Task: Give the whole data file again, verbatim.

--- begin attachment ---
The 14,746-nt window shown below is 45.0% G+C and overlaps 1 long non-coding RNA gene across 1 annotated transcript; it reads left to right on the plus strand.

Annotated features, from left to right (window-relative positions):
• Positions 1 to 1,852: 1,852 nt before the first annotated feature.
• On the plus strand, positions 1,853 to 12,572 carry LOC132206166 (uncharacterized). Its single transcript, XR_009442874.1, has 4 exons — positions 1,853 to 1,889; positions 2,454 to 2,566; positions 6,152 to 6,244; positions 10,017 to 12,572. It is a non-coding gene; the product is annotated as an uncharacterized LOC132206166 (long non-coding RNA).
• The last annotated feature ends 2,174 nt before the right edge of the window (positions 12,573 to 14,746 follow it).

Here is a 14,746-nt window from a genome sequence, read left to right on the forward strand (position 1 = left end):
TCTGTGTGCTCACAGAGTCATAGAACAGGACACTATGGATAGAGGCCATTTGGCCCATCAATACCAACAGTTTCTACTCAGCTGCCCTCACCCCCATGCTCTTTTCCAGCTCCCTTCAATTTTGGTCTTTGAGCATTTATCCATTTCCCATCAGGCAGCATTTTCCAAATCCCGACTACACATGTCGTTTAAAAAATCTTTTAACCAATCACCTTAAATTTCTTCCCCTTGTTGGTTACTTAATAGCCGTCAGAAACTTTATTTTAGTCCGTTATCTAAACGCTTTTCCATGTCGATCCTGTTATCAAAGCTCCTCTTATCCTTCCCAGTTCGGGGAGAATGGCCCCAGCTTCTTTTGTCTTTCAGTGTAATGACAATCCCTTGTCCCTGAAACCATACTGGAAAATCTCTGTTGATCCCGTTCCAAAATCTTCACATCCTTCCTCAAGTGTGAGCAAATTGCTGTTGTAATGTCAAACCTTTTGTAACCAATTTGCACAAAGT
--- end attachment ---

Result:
The 14,746-nt window shown below is 45.0% G+C and overlaps 1 long non-coding RNA gene across 1 annotated transcript; it reads left to right on the plus strand.

Annotated features, from left to right (window-relative positions):
• Positions 1 to 1,852: 1,852 nt before the first annotated feature.
• On the plus strand, positions 1,853 to 12,572 carry LOC132206166 (uncharacterized). Its single transcript, XR_009442874.1, has 4 exons — positions 1,853 to 1,889; positions 2,454 to 2,566; positions 6,152 to 6,244; positions 10,017 to 12,572. It is a non-coding gene; the product is annotated as an uncharacterized LOC132206166 (long non-coding RNA).
• The last annotated feature ends 2,174 nt before the right edge of the window (positions 12,573 to 14,746 follow it).

Here is a 14,746-nt window from a genome sequence, read left to right on the forward strand (position 1 = left end):
TCTGTGTGCTCACAGAGTCATAGAACAGGACACTATGGATAGAGGCCATTTGGCCCATCAATACCAACAGTTTCTACTCAGCTGCCCTCACCCCCATGCTCTTTTCCAGCTCCCTTCAATTTTGGTCTTTGAGCATTTATCCATTTCCCATCAGGCAGCATTTTCCAAATCCCGACTACACATGTCGTTTAAAAAATCTTTTAACCAATCACCTTAAATTTCTTCCCCTTGTTGGTTACTTAATAGCCGTCAGAAACTTTATTTTAGTCCGTTATCTAAACGCTTTTCCATGTCGATCCTGTTATCAAAGCTCCTCTTATCCTTCCCAGTTCGGGGAGAATGGCCCCAGCTTCTTTTGTCTTTCAGTGTAATGACAATCCCTTGTCCCTGAAACCATACTGGAAAATCTCTGTTGATCCCGTTCCAAAATCTTCACATCCTTCCTCAAGTGTGAGCAAATTGCTGTTGTAATGTCAAACCTTTTGTAACCAATTTGCACAAAGT